By Judd Messer
The Dallas Morning News, Feb. 3, 2022
For consumers, the best approach is to treat all sources of energy equally.
According to the U.S. Energy Information Administration, renewable energy resources represent the fastest-growing segment of electric power generation in the country with 24% of U.S. electricity generation coming from renewable resources in the first half of 2022. Texas, for its part, led the nation in renewable energy production in the first quarter of 2022, accounting for over 14% of the country’s totals.
This investment stretches far and wide across our state and, many times, these wind or solar projects become the lifeblood of rural Texas as one of the key capital-intensive economic development options for small, rural communities. This supports existing services and population by boosting local tax revenues and providing landowners an avenue to earn extra revenue from their land.
Of course, Texas has long been a powerhouse when it comes to energy production, driven in large part by the state’s abundant fossil fuel resources, which have paved the way for the “Texas Miracle,” and provide fuel and everyday products for countries across the world. While some want to complete an energy transition and move completely away from fossil fuels, I hope Texas will lead the way for an energy expansion, which advocates for more of everything.
This is important when considering how vital energy is to our economy and how complementary all sources of energy production are to each other. For example, renewables are increasingly selected by oil and gas producers in the Permian Basin to electrify their operations. In the Permian, the oil and gas industry says they expect electric demand for operators to grow 10 times within the next eight years. By using renewable energy for their power, they pay lower costs for power and reduce their carbon emissions, making their products more attractive to consumers around the world. It’s an economic win and a win for the environment.
When it comes to the electric grid, this compatibility is underscored yet again. Clean-burning natural gas provides enhanced reliability, while renewable energy resources give electricity consumers a low-cost, predictable source of energy day in and day out with solar energy production increasing when the sun shines and wind following a complementary trajectory at night. Leveraging all our Texas energy resources together makes for efficient markets that provide cheaper electricity and appropriate hedges for both reliability and affordability.
The good news is that more of everything is coming. Energy developers continue to choose Texas’ business-friendly environment to invest. In fact, the latest reports from the Electric Reliability Council of Texas show that over 23 gigawatts of solar, 7 gigawatts of wind, and nearly 9 gigawatts of dispatchable storage and natural gas electric generation are in late-stage development and on their way to being online for Texans.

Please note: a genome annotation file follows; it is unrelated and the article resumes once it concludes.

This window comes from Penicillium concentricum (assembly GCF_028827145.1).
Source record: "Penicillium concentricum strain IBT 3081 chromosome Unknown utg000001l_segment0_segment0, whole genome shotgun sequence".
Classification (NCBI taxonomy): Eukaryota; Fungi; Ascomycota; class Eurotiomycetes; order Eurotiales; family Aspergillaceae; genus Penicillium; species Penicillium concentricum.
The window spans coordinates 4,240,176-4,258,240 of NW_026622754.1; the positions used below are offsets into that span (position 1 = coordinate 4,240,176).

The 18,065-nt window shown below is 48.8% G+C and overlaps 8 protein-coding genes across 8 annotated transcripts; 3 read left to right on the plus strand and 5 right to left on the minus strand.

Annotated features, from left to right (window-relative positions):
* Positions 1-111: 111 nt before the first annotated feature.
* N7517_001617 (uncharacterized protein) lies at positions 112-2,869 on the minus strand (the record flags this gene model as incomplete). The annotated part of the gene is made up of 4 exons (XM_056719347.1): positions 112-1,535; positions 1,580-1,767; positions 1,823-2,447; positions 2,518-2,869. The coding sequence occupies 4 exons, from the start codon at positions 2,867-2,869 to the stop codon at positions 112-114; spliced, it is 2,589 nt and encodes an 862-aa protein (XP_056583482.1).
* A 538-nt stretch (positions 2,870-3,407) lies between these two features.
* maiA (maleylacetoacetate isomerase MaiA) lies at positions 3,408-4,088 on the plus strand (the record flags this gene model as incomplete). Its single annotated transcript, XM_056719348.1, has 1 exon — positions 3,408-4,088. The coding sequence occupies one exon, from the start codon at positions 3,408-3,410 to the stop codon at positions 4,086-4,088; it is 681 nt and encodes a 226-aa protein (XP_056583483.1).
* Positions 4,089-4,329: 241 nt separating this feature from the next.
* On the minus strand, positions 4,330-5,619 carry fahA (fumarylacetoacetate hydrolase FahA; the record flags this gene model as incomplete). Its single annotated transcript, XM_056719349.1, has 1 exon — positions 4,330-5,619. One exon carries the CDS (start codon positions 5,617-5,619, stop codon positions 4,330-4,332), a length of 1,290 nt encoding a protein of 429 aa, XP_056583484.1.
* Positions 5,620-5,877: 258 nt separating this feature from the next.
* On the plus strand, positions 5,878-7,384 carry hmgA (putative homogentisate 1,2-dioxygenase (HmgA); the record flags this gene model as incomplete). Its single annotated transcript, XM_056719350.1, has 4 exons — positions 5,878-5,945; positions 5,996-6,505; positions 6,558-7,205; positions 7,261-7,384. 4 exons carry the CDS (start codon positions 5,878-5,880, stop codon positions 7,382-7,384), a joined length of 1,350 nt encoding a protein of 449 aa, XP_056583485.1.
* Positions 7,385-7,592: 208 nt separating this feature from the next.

To deliver this low-cost power, though, Texas policymakers must focus on building a more robust transmission infrastructure with an eye toward the long-term economic benefits for consumers. Stated plainly: we need more of high-voltage power lines to efficiently deliver Texas consumers the cheapest power. Doing so will benefit residential consumers, manufacturers along the Gulf Coast and drillers in the Permian.
Insufficient transmission infrastructure cost Texas consumers $2.8 billion in 2022 alone, a 33% increase over 2021, because energy is often trapped behind transmission bottlenecks. A transmission infrastructure that the grid can grow into is critical for reliability, and this investment will pay for itself when more low-cost energy makes it to the consumer.
The key to this energy expansion remains a level playing field in Texas for all resources. The support renewable energy resources have received over the years has led to a desire by some policymakers to penalize renewables in the Texas market. In reality, this only punishes the consumer they’re aiming to protect. Because of the competitive nature of power contracts, tax incentives are baked into the price charged for power, meaning Texas consumers pay less because the power costs less to produce.
The best case for Texas consumers is a technology agnostic approach that treats all sources of energy equally. If we do that, Texas will continue to lead the world in production of all energy resources and its citizens will benefit.
Judd Messer is the Texas vice president of the Advanced Power Alliance. He wrote this column for The Dallas Morning News.
Originally posted on The Dallas Morning News.